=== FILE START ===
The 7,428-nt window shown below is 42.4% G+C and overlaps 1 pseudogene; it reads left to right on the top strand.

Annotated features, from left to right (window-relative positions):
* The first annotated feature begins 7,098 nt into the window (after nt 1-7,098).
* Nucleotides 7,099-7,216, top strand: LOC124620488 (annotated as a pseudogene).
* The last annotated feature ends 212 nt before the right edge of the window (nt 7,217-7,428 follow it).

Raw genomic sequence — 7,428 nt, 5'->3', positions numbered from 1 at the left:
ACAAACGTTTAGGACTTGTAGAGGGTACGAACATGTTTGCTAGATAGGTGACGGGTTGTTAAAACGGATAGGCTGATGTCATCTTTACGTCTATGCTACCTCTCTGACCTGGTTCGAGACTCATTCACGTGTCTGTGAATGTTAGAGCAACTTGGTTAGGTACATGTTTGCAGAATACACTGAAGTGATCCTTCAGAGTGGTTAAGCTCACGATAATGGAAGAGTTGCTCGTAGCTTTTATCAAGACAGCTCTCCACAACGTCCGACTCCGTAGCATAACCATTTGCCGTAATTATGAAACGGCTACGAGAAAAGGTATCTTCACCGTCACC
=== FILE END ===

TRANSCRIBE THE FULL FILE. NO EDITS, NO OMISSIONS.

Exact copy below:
The 7,428-nt window shown below is 42.4% G+C and overlaps 1 pseudogene; it reads left to right on the top strand.

Annotated features, from left to right (window-relative positions):
* The first annotated feature begins 7,098 nt into the window (after nt 1-7,098).
* Nucleotides 7,099-7,216, top strand: LOC124620488 (annotated as a pseudogene).
* The last annotated feature ends 212 nt before the right edge of the window (nt 7,217-7,428 follow it).

Raw genomic sequence — 7,428 nt, 5'->3', positions numbered from 1 at the left:
ACAAACGTTTAGGACTTGTAGAGGGTACGAACATGTTTGCTAGATAGGTGACGGGTTGTTAAAACGGATAGGCTGATGTCATCTTTACGTCTATGCTACCTCTCTGACCTGGTTCGAGACTCATTCACGTGTCTGTGAATGTTAGAGCAACTTGGTTAGGTACATGTTTGCAGAATACACTGAAGTGATCCTTCAGAGTGGTTAAGCTCACGATAATGGAAGAGTTGCTCGTAGCTTTTATCAAGACAGCTCTCCACAACGTCCGACTCCGTAGCATAACCATTTGCCGTAATTATGAAACGGCTACGAGAAAAGGTATCTTCACCGTCACC